Friday, November 27, 2015

Ugly by: Margaret McHeyzer

If I were dead, I wouldn't be able to see.
If I were dead, I wouldn't be able to feel.
If I were dead, he'd never raise his hand to me again.
If I were dead, his words wouldn't cut as deep as they do.
If I were dead, I'd be beautiful and I wouldn't be so...ugly.
I'm not dead...but I wish I was.

*This is a dark YA/NA stand-alone, full-length novel, which comes with a warning for triggers. Please do not read if abuse of any kind disturbs you.

My, my, my... This book was EVERYTHING! It gave you everything good, bad, and oh so ugly about the human condition. Domestic violence is all so very real for many. It  is a daily norm, a common occurrence, that for anyone who has never experienced a taste of it can not possibly understand the psychological warfare at play in these situations. Ugly by Margaret McHeyzer told the twisted ugly tale of domestic violence and how it transforms a person into thinking right is all wrong and how all the wrong is distorted into being right. This story is told form the point of view of the main character Lily as she goes from adolescent, to teen, and to an adult victim and eventual survivor of domestic violence. 

This story was difficult to read at times. The story begins with a 12-year old Lily and the physical and verbal abuse her father is afflicting on her. As a teen Lily meets Trent, who appears to be her savior and his family takes her in and you quickly see that things are slightly off in this new environment. With Trent's mom having random umps and bruises and Trent's father treating his mother like she is a second-class citizen. But please, don't get me started on Trent's creepy uncle, who can't seem to keep his hands to himself and his mean-spirited aunts. There is no wonder why Trent is the way he is, because being abusive to women is like breathing in his family.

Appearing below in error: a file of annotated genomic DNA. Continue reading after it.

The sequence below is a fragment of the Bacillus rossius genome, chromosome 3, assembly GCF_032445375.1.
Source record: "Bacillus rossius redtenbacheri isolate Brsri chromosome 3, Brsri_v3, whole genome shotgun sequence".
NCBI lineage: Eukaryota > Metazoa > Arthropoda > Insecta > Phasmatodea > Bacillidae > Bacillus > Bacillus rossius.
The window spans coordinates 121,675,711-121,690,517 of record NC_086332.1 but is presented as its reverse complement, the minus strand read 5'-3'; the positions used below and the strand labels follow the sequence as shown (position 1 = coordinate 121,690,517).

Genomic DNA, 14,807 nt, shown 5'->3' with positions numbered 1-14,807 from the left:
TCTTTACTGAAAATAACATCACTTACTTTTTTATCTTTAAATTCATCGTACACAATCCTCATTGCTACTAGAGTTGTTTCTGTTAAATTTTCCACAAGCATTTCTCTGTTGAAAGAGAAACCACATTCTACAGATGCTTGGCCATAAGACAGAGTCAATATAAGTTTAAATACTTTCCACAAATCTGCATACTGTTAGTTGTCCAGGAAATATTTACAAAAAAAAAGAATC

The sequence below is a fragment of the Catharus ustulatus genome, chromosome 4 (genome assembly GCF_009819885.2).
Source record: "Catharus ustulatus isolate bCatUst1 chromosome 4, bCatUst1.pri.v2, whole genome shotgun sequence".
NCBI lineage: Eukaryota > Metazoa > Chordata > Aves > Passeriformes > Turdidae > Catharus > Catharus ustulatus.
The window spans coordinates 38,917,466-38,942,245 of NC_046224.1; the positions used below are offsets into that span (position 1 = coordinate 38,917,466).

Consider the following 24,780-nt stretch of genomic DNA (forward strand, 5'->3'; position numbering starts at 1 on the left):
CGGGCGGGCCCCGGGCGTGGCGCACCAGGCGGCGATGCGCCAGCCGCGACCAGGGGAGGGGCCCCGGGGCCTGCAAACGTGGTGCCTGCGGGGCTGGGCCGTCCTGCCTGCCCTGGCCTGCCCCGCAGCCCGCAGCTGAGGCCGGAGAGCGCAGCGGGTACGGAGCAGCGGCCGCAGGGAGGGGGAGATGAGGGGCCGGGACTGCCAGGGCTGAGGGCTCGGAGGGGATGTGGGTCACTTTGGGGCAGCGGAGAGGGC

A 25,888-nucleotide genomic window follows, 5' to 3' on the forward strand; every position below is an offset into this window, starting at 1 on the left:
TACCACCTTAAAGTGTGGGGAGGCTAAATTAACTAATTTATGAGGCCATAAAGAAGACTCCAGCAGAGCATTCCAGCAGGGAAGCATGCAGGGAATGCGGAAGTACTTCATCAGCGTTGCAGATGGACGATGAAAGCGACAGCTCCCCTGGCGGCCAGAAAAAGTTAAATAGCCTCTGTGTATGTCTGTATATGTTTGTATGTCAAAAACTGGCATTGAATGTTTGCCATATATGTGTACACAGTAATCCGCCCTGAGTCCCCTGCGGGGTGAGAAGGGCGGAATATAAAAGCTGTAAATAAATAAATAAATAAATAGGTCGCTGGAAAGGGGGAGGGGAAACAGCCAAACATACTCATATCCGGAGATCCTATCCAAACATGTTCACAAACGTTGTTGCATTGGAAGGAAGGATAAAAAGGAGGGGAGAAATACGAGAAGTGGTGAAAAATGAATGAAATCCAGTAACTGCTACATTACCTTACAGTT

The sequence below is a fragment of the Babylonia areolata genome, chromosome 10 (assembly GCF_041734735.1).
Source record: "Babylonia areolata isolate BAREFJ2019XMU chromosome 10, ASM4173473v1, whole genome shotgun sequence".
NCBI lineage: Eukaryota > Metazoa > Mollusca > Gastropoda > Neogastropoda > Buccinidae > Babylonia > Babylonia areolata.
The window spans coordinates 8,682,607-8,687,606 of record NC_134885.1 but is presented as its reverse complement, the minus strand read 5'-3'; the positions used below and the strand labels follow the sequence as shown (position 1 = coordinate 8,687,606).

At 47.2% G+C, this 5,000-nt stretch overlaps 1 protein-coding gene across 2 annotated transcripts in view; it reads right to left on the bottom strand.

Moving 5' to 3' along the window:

I found myself yelling at my reader, because I could not believe what Lily was going through and allowing herself to go through. I could not believe how someone could think so lowly of themselves and quite frankly, be so stupid. But Ms, McHeyzer set the scene perfectly for these things happen and continue to happen every day for some people. She narrated a tale that showed how people grow up in a bad situation and  escape to a sometimes even worst situation, as if their lives are no longer their own. She also showed how there are genuine people out there like Lily's best friend Shayne and her husband Liam, her bosses Peter and Dale, and Max, to help her start all over again. However, in this story, I think this support system of her helped her start to begin to live for the very first time in her life. 

Overall, I would give this novel, 5-stars and recommend that you run out and read Ugly by, Margaret McHeyzer. It was well written and did a beautiful job of telling the dark, secretive tale of domestic violence that occur in various degrees and across familial units. This tale also depicts the vicious cycle of abuse and the silence that perpetuates such violence and leaves lasting effects through generations for perpetrators and survivors. 

Thanks for sharing Lily's story Ms. McHeyzer!

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